A new paper by Han Liu
American constitutional law has influenced various countries, but what about China? For conventional account, the answer is, little, given China’s socialist constitutional system and continental legal thinking. Diving into a relatively unexplored domain, Han Liu traces the reception of American constitutional law in post-Reform China, arguing that American constitutional law has greatly influenced Chinese constitutional thinking, sometimes even generating practical reform projects (article, free draft).
To be sure, American constitutionalism had almost no influence in proto-socialist China (1949–1979). In 1979, as China and the United States established diplomatic relations, interest in American constitutional system began to surge. Translations, studies, and introductions about American constitutional law started to grow rapidly. This academic project also influenced practice, especially by providing an example of the separation of powers and judicial review.
Han Liu points out that there has been a great change in Chinese understandings of American constitutionalism, that is, from “regime-centered” to “court-centered”. These two exerted different practical influences. In the 1980s, American constitutionalism was generally tantamount to tripartite “separation of powers” to Chinese intellectuals, legal or otherwise, and even political leaders. Deng famously said that “I always criticize the American power holders for having three governments.” Despite Deng’s critique, others tried, without success, to learn from the American example, bringing checks and balances into the Chinese system.
But at the turn of the century, especially in the early 2000s, American constitutionalism shows a different face. For many legal scholars and lawyers, it was understood as synonomous with judicial review. They came to believe that a constitution remains a dead letter if not used in courts and litigations, as in the US. The US Supreme Court, with its power to enforce the Constitution, now took the center stage in the Chinese understandings. Its Chinese counterpart, from 2001 to 2008, even introduced an American model of judicial review into the Chinese judicial system.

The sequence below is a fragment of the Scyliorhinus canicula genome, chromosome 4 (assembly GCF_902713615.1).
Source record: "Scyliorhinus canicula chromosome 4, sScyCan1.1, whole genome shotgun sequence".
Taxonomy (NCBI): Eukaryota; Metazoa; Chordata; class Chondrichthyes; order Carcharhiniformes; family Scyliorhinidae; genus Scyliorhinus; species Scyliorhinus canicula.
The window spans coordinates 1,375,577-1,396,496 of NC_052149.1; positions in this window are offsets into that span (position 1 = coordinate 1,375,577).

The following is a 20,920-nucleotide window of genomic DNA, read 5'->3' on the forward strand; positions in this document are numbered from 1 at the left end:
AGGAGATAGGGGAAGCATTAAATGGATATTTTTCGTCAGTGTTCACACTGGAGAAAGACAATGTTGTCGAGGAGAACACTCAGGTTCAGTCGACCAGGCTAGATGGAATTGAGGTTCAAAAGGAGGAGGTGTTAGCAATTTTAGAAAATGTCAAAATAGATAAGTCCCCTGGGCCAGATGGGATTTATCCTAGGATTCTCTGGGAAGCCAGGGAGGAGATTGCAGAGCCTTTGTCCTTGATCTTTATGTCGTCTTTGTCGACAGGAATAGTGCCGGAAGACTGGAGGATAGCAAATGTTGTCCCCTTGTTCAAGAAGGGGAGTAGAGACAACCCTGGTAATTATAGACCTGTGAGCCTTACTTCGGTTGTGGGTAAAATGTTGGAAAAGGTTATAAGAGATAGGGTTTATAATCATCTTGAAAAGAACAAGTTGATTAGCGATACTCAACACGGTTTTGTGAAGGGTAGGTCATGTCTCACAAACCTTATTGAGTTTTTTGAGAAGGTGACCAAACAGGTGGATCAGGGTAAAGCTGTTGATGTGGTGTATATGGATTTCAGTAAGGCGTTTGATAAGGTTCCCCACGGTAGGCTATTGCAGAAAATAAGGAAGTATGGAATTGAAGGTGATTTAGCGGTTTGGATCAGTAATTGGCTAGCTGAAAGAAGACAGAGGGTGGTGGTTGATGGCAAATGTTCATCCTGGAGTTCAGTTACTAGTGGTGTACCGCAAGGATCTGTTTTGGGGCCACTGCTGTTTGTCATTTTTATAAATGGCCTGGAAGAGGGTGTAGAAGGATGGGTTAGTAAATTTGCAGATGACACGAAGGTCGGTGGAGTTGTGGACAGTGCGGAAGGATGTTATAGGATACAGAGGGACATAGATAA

Why has this happened? It was not simply a “response-impact” mechanism. Rather, China’s different receptive attitudes towards American constitutional law hinge upon China’s own frame of reference in the legal reform. As the authorities began to construct “the rule of law” in the 1990s, the Constitution had to be activated in practice. Then the American model became attractive.
In the space between theory and practice, the Chinese constitutional mind becomes receptive to American influence.
This logic also explains the decline of American influence in Chinese constitutional theory and practice in the last ten years. While the authorities declare the principle of “governing according to the constitution”, they at the same time stress China’s distinction from “Western” models, especially the US. In due course, American constitutionalism in China will perhaps no longer be the single idol to adore, let alone the best model to follow.
Looking back, American constitutionalism’s impacts on Chinese constitutional development depend upon the internal logic and dynamics of Chinese reform, which determines the optics in the reception of foreign law. The fundamental change in Chinese understandings of American constitutionalism reflects the great transformation in the deep structure of Chinese ideology and jurisprudence.
Han Liu is Associate Professor at Tsinghua University Law School and Deputy Director of Tsinghua Institute for Law and AI. He researches comparative constitutional law, cyber law and policies, and legal theory. His recent paper ‘Regime-Centered and Court-Centered Understandings: The Reception of American Constitutional Law in Contemporary China’ (free draft here) appears in American Journal of Comparative Law, selected as one of the top 10 comparative law articles in the Best of 2020 Law Journals from Oxford University Press. His book Think Big and Beyond Yourself: Law as a Way of Thinking (in Chinese) won “The 10 Best Books 2020 in Law” in China. His online course “Legal Thinking” has attracted more than 70, 000 subscribers. Reach out to him at liuhan[at]tsinghua.edu.cn.